It’s finally happened. A failure of the victim selection process left two criminals on the right side of the gun.
The 2 Oct 12 Akron Beacon Journal reports, “Two would-be robbers reversed course when their intended victim pulled out his own gun, Akron police said.”
The intended victim reports he was parking his car when he saw two men in a nearby car don masks and approach him.
It was a good thing he was aware of his surroundings. Seeing someone pull a mask on and then approach you is definitely a tell. The professionals call it a “clue.” I call it escalating to condition red.
However our hero does seem to be a little unobservant as the article then states: “One of the would-be robbers opened the passenger-side door and pointed a gun at the man (victim - my word), police said.”
It appears the criminals really didn’t have their hearts in it. Despite the drawn gun our hero was able to pull his CCW weapon and the criminals beat a hasty retreat.
It’s an interesting article but so lacking in details of interest to the CCW community. What kind of guns were involved? Why didn’t he drive away? Why didn’t the criminal shoot the intended victim? What age groups are we talking about?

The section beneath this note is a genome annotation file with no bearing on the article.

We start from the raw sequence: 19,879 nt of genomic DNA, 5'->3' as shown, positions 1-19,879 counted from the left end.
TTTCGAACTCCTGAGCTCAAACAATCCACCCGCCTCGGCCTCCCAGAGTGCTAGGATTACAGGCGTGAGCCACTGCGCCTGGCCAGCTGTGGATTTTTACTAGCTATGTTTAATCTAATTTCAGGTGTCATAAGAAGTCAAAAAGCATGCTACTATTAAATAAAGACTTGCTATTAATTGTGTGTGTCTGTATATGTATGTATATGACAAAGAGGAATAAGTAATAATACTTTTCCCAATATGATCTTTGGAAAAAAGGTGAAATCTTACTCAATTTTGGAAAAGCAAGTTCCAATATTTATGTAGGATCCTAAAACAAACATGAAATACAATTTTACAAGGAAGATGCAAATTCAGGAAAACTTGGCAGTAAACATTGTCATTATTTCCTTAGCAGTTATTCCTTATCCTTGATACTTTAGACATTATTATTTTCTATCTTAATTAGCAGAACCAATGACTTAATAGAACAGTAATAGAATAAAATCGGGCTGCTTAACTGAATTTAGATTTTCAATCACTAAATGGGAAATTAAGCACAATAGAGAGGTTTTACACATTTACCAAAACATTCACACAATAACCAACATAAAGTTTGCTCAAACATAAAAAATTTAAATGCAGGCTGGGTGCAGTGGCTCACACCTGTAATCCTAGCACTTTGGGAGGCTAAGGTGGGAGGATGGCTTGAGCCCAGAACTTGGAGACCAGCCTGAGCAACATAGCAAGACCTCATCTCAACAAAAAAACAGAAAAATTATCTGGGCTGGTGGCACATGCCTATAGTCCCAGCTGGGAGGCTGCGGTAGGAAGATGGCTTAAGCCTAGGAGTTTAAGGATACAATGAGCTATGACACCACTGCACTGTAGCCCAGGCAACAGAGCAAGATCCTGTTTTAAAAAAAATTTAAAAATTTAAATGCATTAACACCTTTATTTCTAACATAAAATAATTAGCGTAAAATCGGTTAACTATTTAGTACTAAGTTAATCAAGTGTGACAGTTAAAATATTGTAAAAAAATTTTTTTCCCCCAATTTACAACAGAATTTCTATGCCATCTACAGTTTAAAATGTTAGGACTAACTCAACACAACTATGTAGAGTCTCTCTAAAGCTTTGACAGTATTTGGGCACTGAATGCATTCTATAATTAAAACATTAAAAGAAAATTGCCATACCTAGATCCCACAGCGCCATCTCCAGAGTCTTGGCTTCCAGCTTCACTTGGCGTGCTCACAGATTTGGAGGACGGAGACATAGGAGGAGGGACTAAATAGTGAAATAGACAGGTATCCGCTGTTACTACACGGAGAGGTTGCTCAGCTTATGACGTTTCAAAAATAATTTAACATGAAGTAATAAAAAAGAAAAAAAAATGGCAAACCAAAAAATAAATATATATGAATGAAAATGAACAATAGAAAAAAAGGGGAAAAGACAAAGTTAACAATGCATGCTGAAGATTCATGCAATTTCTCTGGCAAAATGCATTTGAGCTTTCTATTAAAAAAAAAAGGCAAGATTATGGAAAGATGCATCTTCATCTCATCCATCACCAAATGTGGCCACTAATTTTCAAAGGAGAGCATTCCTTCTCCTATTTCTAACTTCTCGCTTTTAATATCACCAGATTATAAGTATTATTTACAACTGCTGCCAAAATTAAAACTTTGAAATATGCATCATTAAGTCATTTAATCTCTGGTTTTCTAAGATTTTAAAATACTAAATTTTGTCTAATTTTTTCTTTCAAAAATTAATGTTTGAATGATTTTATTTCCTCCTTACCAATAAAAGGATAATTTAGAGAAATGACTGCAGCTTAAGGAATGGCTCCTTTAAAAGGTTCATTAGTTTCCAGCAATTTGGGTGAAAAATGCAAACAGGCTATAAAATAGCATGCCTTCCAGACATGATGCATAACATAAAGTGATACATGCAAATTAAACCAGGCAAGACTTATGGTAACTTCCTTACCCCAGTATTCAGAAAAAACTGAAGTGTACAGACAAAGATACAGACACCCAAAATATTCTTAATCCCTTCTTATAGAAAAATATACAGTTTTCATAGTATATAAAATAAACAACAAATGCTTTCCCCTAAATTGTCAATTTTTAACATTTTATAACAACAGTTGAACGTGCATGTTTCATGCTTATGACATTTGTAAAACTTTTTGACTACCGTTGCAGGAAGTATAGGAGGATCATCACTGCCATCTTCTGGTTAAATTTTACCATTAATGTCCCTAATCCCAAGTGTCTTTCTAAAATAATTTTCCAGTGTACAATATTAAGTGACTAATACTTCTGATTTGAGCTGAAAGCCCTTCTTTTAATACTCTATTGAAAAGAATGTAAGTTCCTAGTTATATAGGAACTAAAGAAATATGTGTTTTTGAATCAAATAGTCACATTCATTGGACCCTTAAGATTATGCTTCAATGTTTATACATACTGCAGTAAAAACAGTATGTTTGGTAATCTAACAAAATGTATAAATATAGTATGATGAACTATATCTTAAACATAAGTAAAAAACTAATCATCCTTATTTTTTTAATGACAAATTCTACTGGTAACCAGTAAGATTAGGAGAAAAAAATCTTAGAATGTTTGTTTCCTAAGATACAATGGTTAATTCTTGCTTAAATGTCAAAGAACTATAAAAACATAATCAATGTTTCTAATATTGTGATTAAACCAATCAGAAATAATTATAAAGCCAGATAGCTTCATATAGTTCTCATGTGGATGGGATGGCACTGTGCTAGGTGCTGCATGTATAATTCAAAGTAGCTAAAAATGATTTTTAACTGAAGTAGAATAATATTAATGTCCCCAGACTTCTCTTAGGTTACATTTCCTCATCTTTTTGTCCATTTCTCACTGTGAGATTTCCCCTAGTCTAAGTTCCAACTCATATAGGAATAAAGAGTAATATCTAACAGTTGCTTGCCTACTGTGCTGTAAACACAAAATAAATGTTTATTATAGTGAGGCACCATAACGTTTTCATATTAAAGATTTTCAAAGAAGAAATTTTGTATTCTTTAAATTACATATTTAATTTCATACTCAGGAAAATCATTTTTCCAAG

Of more interest to me would be what did our guy think? What did he say to the police? And who called the police? What did he say to his loved ones, friends and co-workers? And how did they respond?
Okay, it’s a reporter’s version of what the police said in a press release. Both the police, reporter, newspaper and victim (He is a victim. He was forced to look down the barrel of a gun and had to decide to draw his own weapon in defense of his life.) all have some interest in what is said and printed.
The important thing was that no shots were fired and nobody was injured. I’ve said it before and I’ll say it again. I believe this is most likely outcome between a criminal and a prepared person with CCW. I can’t help wonder where he got his training?
Would your training prepare you to survive a similar attack?